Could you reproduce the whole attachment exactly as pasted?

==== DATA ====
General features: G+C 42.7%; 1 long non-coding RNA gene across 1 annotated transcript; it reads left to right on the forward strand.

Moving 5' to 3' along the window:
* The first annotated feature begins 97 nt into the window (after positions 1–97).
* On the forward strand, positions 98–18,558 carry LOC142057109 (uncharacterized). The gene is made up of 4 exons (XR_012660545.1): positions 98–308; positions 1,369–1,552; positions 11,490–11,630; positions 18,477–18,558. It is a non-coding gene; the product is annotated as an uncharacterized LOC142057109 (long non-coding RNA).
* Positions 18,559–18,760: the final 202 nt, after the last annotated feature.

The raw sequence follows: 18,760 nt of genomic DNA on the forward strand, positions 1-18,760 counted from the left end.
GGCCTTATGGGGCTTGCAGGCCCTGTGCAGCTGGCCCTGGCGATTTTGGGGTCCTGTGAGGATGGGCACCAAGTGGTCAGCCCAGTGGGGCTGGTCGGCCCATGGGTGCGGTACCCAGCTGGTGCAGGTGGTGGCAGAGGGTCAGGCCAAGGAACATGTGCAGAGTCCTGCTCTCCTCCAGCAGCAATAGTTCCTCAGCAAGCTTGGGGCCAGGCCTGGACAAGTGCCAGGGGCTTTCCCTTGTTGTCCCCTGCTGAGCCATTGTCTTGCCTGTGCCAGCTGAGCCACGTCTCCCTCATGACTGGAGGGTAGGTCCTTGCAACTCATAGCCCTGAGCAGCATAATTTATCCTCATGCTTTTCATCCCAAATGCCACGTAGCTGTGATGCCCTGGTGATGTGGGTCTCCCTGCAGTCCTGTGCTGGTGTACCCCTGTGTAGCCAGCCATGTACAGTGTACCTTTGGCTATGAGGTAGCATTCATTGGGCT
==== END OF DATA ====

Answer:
General features: G+C 42.7%; 1 long non-coding RNA gene across 1 annotated transcript; it reads left to right on the forward strand.

Moving 5' to 3' along the window:
* The first annotated feature begins 97 nt into the window (after positions 1–97).
* On the forward strand, positions 98–18,558 carry LOC142057109 (uncharacterized). The gene is made up of 4 exons (XR_012660545.1): positions 98–308; positions 1,369–1,552; positions 11,490–11,630; positions 18,477–18,558. It is a non-coding gene; the product is annotated as an uncharacterized LOC142057109 (long non-coding RNA).
* Positions 18,559–18,760: the final 202 nt, after the last annotated feature.

The raw sequence follows: 18,760 nt of genomic DNA on the forward strand, positions 1-18,760 counted from the left end.
GGCCTTATGGGGCTTGCAGGCCCTGTGCAGCTGGCCCTGGCGATTTTGGGGTCCTGTGAGGATGGGCACCAAGTGGTCAGCCCAGTGGGGCTGGTCGGCCCATGGGTGCGGTACCCAGCTGGTGCAGGTGGTGGCAGAGGGTCAGGCCAAGGAACATGTGCAGAGTCCTGCTCTCCTCCAGCAGCAATAGTTCCTCAGCAAGCTTGGGGCCAGGCCTGGACAAGTGCCAGGGGCTTTCCCTTGTTGTCCCCTGCTGAGCCATTGTCTTGCCTGTGCCAGCTGAGCCACGTCTCCCTCATGACTGGAGGGTAGGTCCTTGCAACTCATAGCCCTGAGCAGCATAATTTATCCTCATGCTTTTCATCCCAAATGCCACGTAGCTGTGATGCCCTGGTGATGTGGGTCTCCCTGCAGTCCTGTGCTGGTGTACCCCTGTGTAGCCAGCCATGTACAGTGTACCTTTGGCTATGAGGTAGCATTCATTGGGCT